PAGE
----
11 Nov 2017

Everything I Never Told You

Long has it been since I've eased as seamlessly into a book as I did this one. Celeste Ng's first novel, Everything I Never Told You, recounts the story of the Lee family, starting in 1977. After being reported as missing, the favourite daughter, Lydia, is found at the bottom of a nearby lake by the police. The Lees are a Chinese-American family; Marilyn and James Lee are parents to Lydia, Nath and Hannah. The family descend into emotional turmoil when Lydia is found dead, resurrecting the past and so it starts to unravel that the cracks were beginning to show long before. 

I liked how the book distracted me completely from what I expected it to be. I started reading this thinking it was going to be from the who-dun-it crime or thriller-type, but it was far from it. Yes, you naturally want to know what happened to Lydia, but there's so much more that captures your attention that you start to forget (pretty quickly) that you still don't know the story behind what happened to her, even right towards the end. It doesn't unravel the same way that a crime novel would; you don't find yourself getting closer to the truth, but navigating your way around the family instead. Each family member has their own (rather bleak) story to tell, which is in turn sculpted by how they have been raised, and by who; it's an interesting depiction of how much our character is informed by our parents, and the trials and tribulations in their lives.

Lydia is an essentially an embodiment of James and Marilyn's projected dreams, ambitions and lost futures; they channel into her what they lacked from their own lives, for Marilyn it is the opportunity to become a doctor (when female doctors were few and far between), and for James it is his desire to feel as though he belonged. This article by The Guardian raises an interesting point; the 70's setting allows for a disappearance that's relatively untraceable. Does that even exist nowadays? With social media, GPS and god knows what else that we're blissfully unaware is tracking our every move, it would be near on impossible to disappear in the same sense. She's able to disguise her lacking popularity from her father, essentially because he can't check her follower count, comments or Facebook friends because they simply don't exist yet. I'm not sure if this is a good or bad comment on today's society vs. back then, but it sure would have been easier to see the signs of an unhappy child.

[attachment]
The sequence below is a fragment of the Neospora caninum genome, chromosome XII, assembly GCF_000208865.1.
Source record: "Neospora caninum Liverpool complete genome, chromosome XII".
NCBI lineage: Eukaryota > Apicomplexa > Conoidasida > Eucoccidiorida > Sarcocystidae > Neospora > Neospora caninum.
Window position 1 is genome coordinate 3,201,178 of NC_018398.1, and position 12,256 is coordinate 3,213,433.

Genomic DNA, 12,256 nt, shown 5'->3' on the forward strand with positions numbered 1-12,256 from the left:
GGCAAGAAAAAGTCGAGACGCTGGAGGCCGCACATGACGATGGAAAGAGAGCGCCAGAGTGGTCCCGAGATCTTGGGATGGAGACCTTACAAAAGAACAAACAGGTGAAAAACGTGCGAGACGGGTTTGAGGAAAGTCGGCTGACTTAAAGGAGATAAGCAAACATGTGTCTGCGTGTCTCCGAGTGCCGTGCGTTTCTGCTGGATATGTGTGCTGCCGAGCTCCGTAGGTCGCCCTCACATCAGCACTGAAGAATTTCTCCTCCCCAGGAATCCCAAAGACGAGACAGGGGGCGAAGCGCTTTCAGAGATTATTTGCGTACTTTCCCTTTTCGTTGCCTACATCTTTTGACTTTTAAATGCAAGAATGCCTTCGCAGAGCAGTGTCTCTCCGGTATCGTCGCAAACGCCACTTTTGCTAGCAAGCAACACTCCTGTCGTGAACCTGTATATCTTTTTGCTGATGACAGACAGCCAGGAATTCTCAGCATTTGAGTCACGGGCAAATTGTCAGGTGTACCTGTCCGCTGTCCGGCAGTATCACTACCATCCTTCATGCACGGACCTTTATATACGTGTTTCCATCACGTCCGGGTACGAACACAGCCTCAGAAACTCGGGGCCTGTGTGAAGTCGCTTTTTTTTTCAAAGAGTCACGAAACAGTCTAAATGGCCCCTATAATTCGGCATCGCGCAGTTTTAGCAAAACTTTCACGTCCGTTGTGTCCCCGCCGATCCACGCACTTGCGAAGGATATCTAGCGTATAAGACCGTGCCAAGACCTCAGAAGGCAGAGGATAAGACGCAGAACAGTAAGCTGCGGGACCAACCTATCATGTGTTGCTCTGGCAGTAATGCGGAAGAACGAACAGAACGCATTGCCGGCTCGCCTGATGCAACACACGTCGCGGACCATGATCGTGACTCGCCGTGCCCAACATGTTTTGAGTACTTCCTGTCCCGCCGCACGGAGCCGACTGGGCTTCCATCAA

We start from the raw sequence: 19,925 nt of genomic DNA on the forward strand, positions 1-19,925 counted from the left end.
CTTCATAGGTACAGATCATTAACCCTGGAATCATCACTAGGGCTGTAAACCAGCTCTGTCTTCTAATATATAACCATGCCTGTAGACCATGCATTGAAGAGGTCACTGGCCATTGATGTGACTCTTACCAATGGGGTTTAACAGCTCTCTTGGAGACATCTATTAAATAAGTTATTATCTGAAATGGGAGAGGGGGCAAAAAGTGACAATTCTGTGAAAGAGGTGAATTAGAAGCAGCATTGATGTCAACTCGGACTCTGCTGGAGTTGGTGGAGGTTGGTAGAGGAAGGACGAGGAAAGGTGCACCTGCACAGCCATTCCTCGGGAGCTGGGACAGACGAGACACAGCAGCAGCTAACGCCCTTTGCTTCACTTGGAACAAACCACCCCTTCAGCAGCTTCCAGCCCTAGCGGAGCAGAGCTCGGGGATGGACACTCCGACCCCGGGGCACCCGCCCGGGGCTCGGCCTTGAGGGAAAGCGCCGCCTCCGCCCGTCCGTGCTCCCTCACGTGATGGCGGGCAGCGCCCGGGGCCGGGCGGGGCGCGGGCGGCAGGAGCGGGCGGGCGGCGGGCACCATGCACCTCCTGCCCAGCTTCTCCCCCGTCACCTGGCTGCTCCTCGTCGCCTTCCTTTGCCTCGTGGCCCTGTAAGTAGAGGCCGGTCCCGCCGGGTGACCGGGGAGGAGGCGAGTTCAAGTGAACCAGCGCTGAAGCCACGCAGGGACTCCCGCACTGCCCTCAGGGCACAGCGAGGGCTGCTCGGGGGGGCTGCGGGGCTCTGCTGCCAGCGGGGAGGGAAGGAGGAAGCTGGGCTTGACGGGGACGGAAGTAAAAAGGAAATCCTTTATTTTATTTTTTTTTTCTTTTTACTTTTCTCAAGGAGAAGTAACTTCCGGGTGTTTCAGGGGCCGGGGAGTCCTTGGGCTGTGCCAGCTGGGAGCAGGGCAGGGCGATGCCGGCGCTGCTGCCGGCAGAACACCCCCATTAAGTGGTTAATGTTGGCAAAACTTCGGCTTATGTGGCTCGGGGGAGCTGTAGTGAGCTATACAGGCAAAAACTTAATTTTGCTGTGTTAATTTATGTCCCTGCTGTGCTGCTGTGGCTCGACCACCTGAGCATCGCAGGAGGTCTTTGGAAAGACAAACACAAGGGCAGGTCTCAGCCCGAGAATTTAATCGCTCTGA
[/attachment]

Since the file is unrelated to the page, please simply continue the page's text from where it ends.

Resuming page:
The novel switches from past to present erratically, and it's only really from the characters that you can ground yourself in the time (from back in my linguistics seminars at uni, this is called finding the 'deictic centre', letting it point you to the time or place with the words they use...geek). The novel is a struggle, a depiction of the simultaneous power and destructive nature that silence has. I found the last pages so evocative, and emotionally charged with sadness and desperation for Lydia. Compressed by the wants, desires and lost lives of her parents, in desperation to be everything they wanted she lost herself. The sadness starts in James' story, his isolation in coming to America. I found Hannah's story the most difficult to read. Ironically, she's the child that's been holding the family together before she was even born (given Marilyn only returned from her estrangement when she found out she was pregnant with her), yet she has a ghost-like presence in the household. She spends most of her time curled under a table, listening to her family argue; her words are sparing and her desire for love and attention from her family is tangiable. 

Beautifully written and the most fluid prose that lures you into the story from the offset, but really quite desperately sad, it delves into important and poignant things that aren't spoken about enough. Ng's second novel is out in hardback now, Little Fires Everywhere, and it's already on my list. 

You can buy Everything I Never Told You here.

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